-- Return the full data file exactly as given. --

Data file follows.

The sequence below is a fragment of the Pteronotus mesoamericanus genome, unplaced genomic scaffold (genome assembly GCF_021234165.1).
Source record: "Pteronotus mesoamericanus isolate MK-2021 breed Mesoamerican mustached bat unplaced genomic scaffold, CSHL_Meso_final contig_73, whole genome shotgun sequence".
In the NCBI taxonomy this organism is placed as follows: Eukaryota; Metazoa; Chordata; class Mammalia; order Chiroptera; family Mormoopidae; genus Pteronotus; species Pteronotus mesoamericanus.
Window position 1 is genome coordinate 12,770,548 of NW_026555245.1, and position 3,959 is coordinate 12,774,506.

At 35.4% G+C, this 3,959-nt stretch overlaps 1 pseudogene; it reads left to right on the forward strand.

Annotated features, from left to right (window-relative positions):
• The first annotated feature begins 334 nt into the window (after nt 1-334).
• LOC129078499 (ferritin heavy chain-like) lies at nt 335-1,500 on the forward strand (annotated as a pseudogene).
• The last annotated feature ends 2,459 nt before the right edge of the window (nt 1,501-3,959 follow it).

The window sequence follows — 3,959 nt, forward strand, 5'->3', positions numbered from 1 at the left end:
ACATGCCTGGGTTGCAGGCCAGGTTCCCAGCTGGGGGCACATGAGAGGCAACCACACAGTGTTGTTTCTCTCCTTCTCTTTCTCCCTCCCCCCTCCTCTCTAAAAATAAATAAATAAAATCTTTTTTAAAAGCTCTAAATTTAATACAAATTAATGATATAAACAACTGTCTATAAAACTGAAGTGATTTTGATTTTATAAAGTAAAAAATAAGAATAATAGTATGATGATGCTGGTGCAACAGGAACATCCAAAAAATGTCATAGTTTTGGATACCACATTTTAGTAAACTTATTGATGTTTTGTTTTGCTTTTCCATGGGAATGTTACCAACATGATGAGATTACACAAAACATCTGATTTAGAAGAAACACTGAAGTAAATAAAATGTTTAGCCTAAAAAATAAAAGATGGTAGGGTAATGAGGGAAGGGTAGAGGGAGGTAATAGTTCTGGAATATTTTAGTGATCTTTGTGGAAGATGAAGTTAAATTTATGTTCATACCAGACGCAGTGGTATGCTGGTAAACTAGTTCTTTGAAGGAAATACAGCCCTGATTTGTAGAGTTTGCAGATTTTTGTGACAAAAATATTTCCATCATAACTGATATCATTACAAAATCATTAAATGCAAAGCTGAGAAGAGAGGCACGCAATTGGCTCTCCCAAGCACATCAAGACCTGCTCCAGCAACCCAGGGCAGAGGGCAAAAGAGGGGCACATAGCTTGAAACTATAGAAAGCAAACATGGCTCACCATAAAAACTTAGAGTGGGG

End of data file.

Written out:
The sequence below is a fragment of the Pteronotus mesoamericanus genome, unplaced genomic scaffold (genome assembly GCF_021234165.1).
Source record: "Pteronotus mesoamericanus isolate MK-2021 breed Mesoamerican mustached bat unplaced genomic scaffold, CSHL_Meso_final contig_73, whole genome shotgun sequence".
In the NCBI taxonomy this organism is placed as follows: Eukaryota; Metazoa; Chordata; class Mammalia; order Chiroptera; family Mormoopidae; genus Pteronotus; species Pteronotus mesoamericanus.
Window position 1 is genome coordinate 12,770,548 of NW_026555245.1, and position 3,959 is coordinate 12,774,506.

At 35.4% G+C, this 3,959-nt stretch overlaps 1 pseudogene; it reads left to right on the forward strand.

Annotated features, from left to right (window-relative positions):
• The first annotated feature begins 334 nt into the window (after nt 1-334).
• LOC129078499 (ferritin heavy chain-like) lies at nt 335-1,500 on the forward strand (annotated as a pseudogene).
• The last annotated feature ends 2,459 nt before the right edge of the window (nt 1,501-3,959 follow it).

The window sequence follows — 3,959 nt, forward strand, 5'->3', positions numbered from 1 at the left end:
ACATGCCTGGGTTGCAGGCCAGGTTCCCAGCTGGGGGCACATGAGAGGCAACCACACAGTGTTGTTTCTCTCCTTCTCTTTCTCCCTCCCCCCTCCTCTCTAAAAATAAATAAATAAAATCTTTTTTAAAAGCTCTAAATTTAATACAAATTAATGATATAAACAACTGTCTATAAAACTGAAGTGATTTTGATTTTATAAAGTAAAAAATAAGAATAATAGTATGATGATGCTGGTGCAACAGGAACATCCAAAAAATGTCATAGTTTTGGATACCACATTTTAGTAAACTTATTGATGTTTTGTTTTGCTTTTCCATGGGAATGTTACCAACATGATGAGATTACACAAAACATCTGATTTAGAAGAAACACTGAAGTAAATAAAATGTTTAGCCTAAAAAATAAAAGATGGTAGGGTAATGAGGGAAGGGTAGAGGGAGGTAATAGTTCTGGAATATTTTAGTGATCTTTGTGGAAGATGAAGTTAAATTTATGTTCATACCAGACGCAGTGGTATGCTGGTAAACTAGTTCTTTGAAGGAAATACAGCCCTGATTTGTAGAGTTTGCAGATTTTTGTGACAAAAATATTTCCATCATAACTGATATCATTACAAAATCATTAAATGCAAAGCTGAGAAGAGAGGCACGCAATTGGCTCTCCCAAGCACATCAAGACCTGCTCCAGCAACCCAGGGCAGAGGGCAAAAGAGGGGCACATAGCTTGAAACTATAGAAAGCAAACATGGCTCACCATAAAAACTTAGAGTGGGG